One tactic to do so is leveraging the marketing principle of the “From/To/Because” model – an essential framework in change communications to help employees navigate a change journey. We learn best when we can acknowledge where we are currently, what the future state is, and why something is important – all components the model hits on.

Other tips in communicating the sales tech change story include:

  • Set realistic adoption expectations, such as focusing on the specific moments in the salesperson’s day in the week when the tech will be used.
  • Tell the change story early, often, and consistently through the proper channels and media.
  • Use exclusivity to generate demand for participation. Offer the tech only to sales leaders who were positive about the change and thus more likely to embrace and advocate for it. By being exclusive, the users who get access may consider themselves lucky to gain the opportunity.

4. Adopt an agile-inspired rollout

Embracing agile principles in adoption of new sales technology presents an intriguing possibility of treating the technology implementation like a product in itself. Continuous end-user collaboration ensures superior user satisfaction with the technology and thus greater adoption. For the implementation team, agile offers unparalleled flexibility as they work on smaller sprints and are supplemented by constant user feedback – drastically reducing the risk of user rejection.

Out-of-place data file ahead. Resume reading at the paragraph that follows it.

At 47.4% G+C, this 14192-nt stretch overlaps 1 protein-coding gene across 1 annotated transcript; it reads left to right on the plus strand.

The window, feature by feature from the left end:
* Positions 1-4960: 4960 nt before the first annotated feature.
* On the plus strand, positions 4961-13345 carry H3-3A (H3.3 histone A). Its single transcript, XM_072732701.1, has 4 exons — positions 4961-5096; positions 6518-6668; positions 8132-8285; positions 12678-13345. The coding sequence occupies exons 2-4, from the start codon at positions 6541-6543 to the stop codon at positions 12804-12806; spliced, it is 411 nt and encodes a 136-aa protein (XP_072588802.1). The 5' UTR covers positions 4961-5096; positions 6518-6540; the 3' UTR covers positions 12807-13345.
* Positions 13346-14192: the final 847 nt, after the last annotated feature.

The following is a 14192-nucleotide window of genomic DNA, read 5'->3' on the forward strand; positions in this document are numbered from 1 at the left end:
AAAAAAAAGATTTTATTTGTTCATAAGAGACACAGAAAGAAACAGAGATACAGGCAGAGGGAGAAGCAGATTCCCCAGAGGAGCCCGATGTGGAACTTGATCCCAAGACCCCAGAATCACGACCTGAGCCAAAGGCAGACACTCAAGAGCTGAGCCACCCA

The key attributes of an agile-inspired technology implementation can be found in Figure 3.

Figure 3. Agile-Inspired Technology Rollout

Circles made up of arrows growing in size from left to right
Source: Gartner (July 2022)

5. Ensure practical and peer-driven agile learning

To address emerging skill needs as well as drive home the true value of the new tech, sales leaders need to reimagine learning and free it from obsolete attitudes and methods.

Agile learning for sales is a mindset and method of skills development through the work, via iterative short bursts, applied in the flow of deals that can dynamically adjust with changing needs. It embodies four core values: 1) business outcomes over knowledge gained; 2) growth mindset over current skill set; 3) practical training content is real time and embedded on the job; and 4) peer-driven community learning over individual practicing.

Dan Gottlieb is a senior director analyst in the Gartner for Sales Practice. He covers a spectrum of topics across revenue technology strategy and pipeline generation.